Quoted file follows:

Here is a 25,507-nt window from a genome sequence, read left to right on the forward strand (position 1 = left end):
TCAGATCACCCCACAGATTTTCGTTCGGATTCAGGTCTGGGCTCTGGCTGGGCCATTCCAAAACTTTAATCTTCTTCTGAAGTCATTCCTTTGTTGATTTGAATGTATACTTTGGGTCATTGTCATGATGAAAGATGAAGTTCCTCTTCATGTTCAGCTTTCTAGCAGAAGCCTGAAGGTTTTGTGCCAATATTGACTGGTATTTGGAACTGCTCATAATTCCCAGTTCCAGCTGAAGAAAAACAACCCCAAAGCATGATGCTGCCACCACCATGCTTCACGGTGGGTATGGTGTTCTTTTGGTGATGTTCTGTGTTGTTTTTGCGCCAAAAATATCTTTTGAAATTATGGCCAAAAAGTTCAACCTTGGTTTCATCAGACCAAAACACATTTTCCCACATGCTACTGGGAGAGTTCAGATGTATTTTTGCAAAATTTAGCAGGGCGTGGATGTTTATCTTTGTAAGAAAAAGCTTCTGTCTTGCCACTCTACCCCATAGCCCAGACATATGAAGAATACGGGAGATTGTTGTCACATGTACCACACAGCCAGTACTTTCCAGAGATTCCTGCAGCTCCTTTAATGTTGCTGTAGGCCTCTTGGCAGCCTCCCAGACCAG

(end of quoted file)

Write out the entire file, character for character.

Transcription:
Here is a 25,507-nt window from a genome sequence, read left to right on the forward strand (position 1 = left end):
TCAGATCACCCCACAGATTTTCGTTCGGATTCAGGTCTGGGCTCTGGCTGGGCCATTCCAAAACTTTAATCTTCTTCTGAAGTCATTCCTTTGTTGATTTGAATGTATACTTTGGGTCATTGTCATGATGAAAGATGAAGTTCCTCTTCATGTTCAGCTTTCTAGCAGAAGCCTGAAGGTTTTGTGCCAATATTGACTGGTATTTGGAACTGCTCATAATTCCCAGTTCCAGCTGAAGAAAAACAACCCCAAAGCATGATGCTGCCACCACCATGCTTCACGGTGGGTATGGTGTTCTTTTGGTGATGTTCTGTGTTGTTTTTGCGCCAAAAATATCTTTTGAAATTATGGCCAAAAAGTTCAACCTTGGTTTCATCAGACCAAAACACATTTTCCCACATGCTACTGGGAGAGTTCAGATGTATTTTTGCAAAATTTAGCAGGGCGTGGATGTTTATCTTTGTAAGAAAAAGCTTCTGTCTTGCCACTCTACCCCATAGCCCAGACATATGAAGAATACGGGAGATTGTTGTCACATGTACCACACAGCCAGTACTTTCCAGAGATTCCTGCAGCTCCTTTAATGTTGCTGTAGGCCTCTTGGCAGCCTCCCAGACCAG